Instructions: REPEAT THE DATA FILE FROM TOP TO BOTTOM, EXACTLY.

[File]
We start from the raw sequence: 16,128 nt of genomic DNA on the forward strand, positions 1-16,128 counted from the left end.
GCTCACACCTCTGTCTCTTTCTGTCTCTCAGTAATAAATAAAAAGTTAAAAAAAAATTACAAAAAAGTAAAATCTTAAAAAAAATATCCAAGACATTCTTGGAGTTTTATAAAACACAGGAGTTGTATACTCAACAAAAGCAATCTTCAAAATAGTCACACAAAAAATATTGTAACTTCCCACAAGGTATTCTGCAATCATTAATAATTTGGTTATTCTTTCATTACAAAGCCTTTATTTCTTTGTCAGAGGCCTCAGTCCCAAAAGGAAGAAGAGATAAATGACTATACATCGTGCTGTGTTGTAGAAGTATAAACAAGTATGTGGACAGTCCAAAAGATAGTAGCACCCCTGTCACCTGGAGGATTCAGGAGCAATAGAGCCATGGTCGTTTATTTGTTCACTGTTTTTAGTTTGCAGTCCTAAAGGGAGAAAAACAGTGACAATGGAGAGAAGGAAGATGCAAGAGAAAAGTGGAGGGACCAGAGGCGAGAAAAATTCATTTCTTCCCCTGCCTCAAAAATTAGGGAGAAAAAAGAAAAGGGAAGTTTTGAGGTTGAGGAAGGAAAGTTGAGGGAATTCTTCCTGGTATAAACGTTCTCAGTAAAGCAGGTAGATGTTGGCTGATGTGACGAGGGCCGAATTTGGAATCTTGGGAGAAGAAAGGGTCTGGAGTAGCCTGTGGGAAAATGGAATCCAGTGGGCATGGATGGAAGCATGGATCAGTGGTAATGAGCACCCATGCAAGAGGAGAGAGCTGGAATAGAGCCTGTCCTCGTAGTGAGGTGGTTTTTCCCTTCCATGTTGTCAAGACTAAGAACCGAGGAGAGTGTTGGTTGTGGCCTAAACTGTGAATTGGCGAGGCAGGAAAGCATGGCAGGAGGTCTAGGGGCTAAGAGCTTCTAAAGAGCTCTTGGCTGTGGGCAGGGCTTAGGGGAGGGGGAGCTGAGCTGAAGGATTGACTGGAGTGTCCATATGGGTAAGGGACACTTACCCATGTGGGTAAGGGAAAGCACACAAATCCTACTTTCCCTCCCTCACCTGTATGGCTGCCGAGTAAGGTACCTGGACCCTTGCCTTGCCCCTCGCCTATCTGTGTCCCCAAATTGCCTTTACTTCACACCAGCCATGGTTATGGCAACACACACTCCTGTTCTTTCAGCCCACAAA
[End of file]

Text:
We start from the raw sequence: 16,128 nt of genomic DNA on the forward strand, positions 1-16,128 counted from the left end.
GCTCACACCTCTGTCTCTTTCTGTCTCTCAGTAATAAATAAAAAGTTAAAAAAAAATTACAAAAAAGTAAAATCTTAAAAAAAATATCCAAGACATTCTTGGAGTTTTATAAAACACAGGAGTTGTATACTCAACAAAAGCAATCTTCAAAATAGTCACACAAAAAATATTGTAACTTCCCACAAGGTATTCTGCAATCATTAATAATTTGGTTATTCTTTCATTACAAAGCCTTTATTTCTTTGTCAGAGGCCTCAGTCCCAAAAGGAAGAAGAGATAAATGACTATACATCGTGCTGTGTTGTAGAAGTATAAACAAGTATGTGGACAGTCCAAAAGATAGTAGCACCCCTGTCACCTGGAGGATTCAGGAGCAATAGAGCCATGGTCGTTTATTTGTTCACTGTTTTTAGTTTGCAGTCCTAAAGGGAGAAAAACAGTGACAATGGAGAGAAGGAAGATGCAAGAGAAAAGTGGAGGGACCAGAGGCGAGAAAAATTCATTTCTTCCCCTGCCTCAAAAATTAGGGAGAAAAAAGAAAAGGGAAGTTTTGAGGTTGAGGAAGGAAAGTTGAGGGAATTCTTCCTGGTATAAACGTTCTCAGTAAAGCAGGTAGATGTTGGCTGATGTGACGAGGGCCGAATTTGGAATCTTGGGAGAAGAAAGGGTCTGGAGTAGCCTGTGGGAAAATGGAATCCAGTGGGCATGGATGGAAGCATGGATCAGTGGTAATGAGCACCCATGCAAGAGGAGAGAGCTGGAATAGAGCCTGTCCTCGTAGTGAGGTGGTTTTTCCCTTCCATGTTGTCAAGACTAAGAACCGAGGAGAGTGTTGGTTGTGGCCTAAACTGTGAATTGGCGAGGCAGGAAAGCATGGCAGGAGGTCTAGGGGCTAAGAGCTTCTAAAGAGCTCTTGGCTGTGGGCAGGGCTTAGGGGAGGGGGAGCTGAGCTGAAGGATTGACTGGAGTGTCCATATGGGTAAGGGACACTTACCCATGTGGGTAAGGGAAAGCACACAAATCCTACTTTCCCTCCCTCACCTGTATGGCTGCCGAGTAAGGTACCTGGACCCTTGCCTTGCCCCTCGCCTATCTGTGTCCCCAAATTGCCTTTACTTCACACCAGCCATGGTTATGGCAACACACACTCCTGTTCTTTCAGCCCACAAA